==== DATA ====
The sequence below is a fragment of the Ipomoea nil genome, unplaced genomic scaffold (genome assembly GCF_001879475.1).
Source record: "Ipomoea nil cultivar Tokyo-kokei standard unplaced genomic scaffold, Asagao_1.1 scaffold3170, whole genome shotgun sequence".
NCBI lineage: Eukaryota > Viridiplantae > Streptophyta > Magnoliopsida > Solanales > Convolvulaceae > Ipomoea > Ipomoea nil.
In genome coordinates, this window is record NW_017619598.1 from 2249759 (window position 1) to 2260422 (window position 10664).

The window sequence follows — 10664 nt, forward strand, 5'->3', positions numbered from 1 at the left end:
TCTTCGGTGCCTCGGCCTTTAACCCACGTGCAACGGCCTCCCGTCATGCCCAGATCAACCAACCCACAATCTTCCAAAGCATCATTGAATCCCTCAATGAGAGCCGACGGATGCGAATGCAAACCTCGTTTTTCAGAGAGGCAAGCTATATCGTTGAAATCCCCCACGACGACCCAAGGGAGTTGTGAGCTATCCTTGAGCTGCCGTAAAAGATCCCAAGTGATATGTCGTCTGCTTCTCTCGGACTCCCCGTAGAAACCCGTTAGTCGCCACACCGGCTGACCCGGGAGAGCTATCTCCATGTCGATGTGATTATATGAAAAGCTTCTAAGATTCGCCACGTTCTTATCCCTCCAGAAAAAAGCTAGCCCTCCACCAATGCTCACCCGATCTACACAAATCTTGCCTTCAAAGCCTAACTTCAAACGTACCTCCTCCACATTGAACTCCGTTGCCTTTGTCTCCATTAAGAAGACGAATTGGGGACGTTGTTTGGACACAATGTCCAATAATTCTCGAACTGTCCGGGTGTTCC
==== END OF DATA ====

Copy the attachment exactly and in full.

The sequence below is a fragment of the Ipomoea nil genome, unplaced genomic scaffold (genome assembly GCF_001879475.1).
Source record: "Ipomoea nil cultivar Tokyo-kokei standard unplaced genomic scaffold, Asagao_1.1 scaffold3170, whole genome shotgun sequence".
NCBI lineage: Eukaryota > Viridiplantae > Streptophyta > Magnoliopsida > Solanales > Convolvulaceae > Ipomoea > Ipomoea nil.
In genome coordinates, this window is record NW_017619598.1 from 2249759 (window position 1) to 2260422 (window position 10664).

The window sequence follows — 10664 nt, forward strand, 5'->3', positions numbered from 1 at the left end:
TCTTCGGTGCCTCGGCCTTTAACCCACGTGCAACGGCCTCCCGTCATGCCCAGATCAACCAACCCACAATCTTCCAAAGCATCATTGAATCCCTCAATGAGAGCCGACGGATGCGAATGCAAACCTCGTTTTTCAGAGAGGCAAGCTATATCGTTGAAATCCCCCACGACGACCCAAGGGAGTTGTGAGCTATCCTTGAGCTGCCGTAAAAGATCCCAAGTGATATGTCGTCTGCTTCTCTCGGACTCCCCGTAGAAACCCGTTAGTCGCCACACCGGCTGACCCGGGAGAGCTATCTCCATGTCGATGTGATTATATGAAAAGCTTCTAAGATTCGCCACGTTCTTATCCCTCCAGAAAAAAGCTAGCCCTCCACCAATGCTCACCCGATCTACACAAATCTTGCCTTCAAAGCCTAACTTCAAACGTACCTCCTCCACATTGAACTCCGTTGCCTTTGTCTCCATTAAGAAGACGAATTGGGGACGTTGTTTGGACACAATGTCCAATAATTCTCGAACTGTCCGGGTGTTCC